“As for the rally program itself, it was entertaining, pleasing and hilariously enjoyed by all. Some 400 pajama clad youths paraded through Davis about 8 o’clock, led by yell leaders, Swift, Kydd, and Hazen. They gave rousing cheers for that wonderfully pleasing Davis-University Farm publicity structure, the [Davis] arch, and then listened to a short but characteristically eloquent speech by Attorney F.A. Plant, who explained the true significance of the noble edifice, now almost finished. Then back to the pavilion where many speeches by President Steward and former “Prex” Street of U.C., Prof. Crocheron, Journal Editor Ryerson, Mr. Voorhies, Mr. Titus, and Pres. Heron were heard. Music by the public-spirited 25-piece Davis band, Allan’s good orchestra, etc., following and lastly coming two 3-round boxing matches.”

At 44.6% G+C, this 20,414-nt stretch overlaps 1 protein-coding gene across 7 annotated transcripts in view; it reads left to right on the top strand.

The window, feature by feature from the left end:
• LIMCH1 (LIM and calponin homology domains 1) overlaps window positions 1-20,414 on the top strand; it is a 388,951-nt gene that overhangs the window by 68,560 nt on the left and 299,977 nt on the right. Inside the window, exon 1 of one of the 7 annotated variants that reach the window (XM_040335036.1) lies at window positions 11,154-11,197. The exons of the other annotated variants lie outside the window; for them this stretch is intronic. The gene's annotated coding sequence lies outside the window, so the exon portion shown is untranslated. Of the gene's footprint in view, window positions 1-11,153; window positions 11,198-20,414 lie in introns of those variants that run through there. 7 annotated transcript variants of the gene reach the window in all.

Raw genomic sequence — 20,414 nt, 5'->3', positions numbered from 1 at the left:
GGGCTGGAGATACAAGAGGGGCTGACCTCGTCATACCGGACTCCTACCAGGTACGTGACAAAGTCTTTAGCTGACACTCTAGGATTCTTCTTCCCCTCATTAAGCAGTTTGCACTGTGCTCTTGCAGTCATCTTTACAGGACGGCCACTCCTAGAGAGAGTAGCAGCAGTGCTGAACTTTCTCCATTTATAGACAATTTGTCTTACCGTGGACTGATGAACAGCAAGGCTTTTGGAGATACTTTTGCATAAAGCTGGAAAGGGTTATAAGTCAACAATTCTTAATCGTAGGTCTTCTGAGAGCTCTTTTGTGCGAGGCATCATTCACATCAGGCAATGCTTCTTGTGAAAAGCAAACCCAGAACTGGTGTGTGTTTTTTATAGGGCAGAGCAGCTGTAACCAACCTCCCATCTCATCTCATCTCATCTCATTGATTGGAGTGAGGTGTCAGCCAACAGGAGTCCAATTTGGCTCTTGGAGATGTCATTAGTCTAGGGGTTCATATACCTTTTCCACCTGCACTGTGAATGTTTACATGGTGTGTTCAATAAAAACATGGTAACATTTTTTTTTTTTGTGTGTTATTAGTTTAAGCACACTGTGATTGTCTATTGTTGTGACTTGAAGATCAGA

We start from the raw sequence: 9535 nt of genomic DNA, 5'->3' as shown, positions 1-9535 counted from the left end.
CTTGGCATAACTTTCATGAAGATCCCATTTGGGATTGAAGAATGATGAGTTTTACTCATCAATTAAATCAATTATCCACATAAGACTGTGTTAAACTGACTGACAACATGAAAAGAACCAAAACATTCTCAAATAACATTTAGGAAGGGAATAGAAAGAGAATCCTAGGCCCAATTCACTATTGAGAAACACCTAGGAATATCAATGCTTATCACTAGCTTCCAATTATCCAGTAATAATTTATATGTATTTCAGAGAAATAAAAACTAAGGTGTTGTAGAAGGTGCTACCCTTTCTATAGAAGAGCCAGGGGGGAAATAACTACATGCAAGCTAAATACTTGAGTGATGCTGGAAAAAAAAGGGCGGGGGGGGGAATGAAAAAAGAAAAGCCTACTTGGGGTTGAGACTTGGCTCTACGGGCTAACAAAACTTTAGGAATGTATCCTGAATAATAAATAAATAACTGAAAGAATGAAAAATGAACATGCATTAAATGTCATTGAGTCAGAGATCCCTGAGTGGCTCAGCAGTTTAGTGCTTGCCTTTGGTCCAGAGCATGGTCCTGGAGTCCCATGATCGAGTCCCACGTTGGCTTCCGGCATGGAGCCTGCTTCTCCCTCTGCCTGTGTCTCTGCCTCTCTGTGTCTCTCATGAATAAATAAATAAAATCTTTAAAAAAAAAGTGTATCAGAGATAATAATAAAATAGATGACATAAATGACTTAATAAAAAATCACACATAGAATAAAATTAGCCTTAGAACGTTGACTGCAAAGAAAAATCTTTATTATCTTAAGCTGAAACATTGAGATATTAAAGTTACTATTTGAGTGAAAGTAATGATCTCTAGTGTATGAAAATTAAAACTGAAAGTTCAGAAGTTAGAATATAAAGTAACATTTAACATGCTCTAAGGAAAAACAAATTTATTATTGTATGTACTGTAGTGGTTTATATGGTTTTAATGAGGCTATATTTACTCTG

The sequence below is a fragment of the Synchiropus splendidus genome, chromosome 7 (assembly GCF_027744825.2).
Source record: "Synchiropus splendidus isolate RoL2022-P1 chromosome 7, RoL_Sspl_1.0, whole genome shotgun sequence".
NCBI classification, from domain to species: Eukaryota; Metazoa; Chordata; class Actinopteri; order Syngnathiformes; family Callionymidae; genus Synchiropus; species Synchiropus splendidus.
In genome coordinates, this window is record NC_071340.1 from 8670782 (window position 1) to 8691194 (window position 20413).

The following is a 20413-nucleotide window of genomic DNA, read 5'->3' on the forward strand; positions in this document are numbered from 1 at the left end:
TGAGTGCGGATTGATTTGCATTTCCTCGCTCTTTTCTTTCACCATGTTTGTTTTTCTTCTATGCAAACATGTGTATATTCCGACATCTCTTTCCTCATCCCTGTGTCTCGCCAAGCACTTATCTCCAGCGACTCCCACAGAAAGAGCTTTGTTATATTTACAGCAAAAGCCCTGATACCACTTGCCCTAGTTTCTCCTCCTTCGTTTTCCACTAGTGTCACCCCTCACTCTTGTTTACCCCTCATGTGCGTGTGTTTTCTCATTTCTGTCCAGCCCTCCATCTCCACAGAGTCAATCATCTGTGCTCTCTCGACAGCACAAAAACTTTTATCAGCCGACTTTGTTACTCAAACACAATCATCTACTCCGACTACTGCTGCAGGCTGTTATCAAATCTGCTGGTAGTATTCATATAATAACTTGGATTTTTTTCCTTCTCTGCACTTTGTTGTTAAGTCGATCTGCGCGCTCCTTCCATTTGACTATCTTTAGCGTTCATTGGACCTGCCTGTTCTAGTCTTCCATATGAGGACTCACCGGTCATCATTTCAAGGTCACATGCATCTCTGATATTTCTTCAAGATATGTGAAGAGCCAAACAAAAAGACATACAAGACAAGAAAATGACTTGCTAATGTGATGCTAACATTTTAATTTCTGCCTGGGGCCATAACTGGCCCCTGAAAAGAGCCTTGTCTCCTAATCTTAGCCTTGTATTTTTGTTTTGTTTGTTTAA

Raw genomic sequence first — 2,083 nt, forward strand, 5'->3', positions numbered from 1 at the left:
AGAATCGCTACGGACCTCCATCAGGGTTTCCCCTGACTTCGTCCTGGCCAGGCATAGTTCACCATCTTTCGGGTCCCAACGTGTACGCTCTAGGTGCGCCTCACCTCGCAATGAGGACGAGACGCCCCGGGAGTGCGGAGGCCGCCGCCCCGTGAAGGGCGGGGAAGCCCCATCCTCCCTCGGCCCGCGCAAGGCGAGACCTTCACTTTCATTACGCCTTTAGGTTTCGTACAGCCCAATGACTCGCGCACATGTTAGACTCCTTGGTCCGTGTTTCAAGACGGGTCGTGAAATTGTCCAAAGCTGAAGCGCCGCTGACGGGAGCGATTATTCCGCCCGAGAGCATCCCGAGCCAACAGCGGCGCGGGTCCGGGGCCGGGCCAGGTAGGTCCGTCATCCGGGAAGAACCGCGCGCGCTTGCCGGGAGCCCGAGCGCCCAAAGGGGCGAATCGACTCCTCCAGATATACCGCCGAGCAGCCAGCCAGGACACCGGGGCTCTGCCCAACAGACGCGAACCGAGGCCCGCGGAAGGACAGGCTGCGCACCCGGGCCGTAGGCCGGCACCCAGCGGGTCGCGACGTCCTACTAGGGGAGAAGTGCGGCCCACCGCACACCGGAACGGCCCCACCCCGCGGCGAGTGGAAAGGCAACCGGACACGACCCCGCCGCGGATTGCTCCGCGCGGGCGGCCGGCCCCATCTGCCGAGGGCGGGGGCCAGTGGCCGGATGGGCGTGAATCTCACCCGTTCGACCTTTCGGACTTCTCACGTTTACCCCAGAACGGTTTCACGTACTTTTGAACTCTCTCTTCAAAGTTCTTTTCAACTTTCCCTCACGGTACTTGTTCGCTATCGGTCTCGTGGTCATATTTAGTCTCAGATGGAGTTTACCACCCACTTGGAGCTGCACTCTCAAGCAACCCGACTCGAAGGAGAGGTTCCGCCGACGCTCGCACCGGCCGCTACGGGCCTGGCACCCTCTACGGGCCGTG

The poster and photograph from the 1916 event below are from the Harry Hazen Papers on the University Farm.
Visit the Cal Aggie Alumni Association website for information about this year’s Pajamarino.
This week we are highlighting the Henry Dart Greene Papers as part of our 50 Features of Special Collections series. Henry Dart Greene (1900-1978) was the son of noted architect Henry Mather Greene and his wife Emeline Dart Greene. His professional life spanned several careers: he served as the Executive Manager of the Feather River Project Association; conducted public relations campaigns for the American Fruit and Produce Auction Association; and ran his own film production company.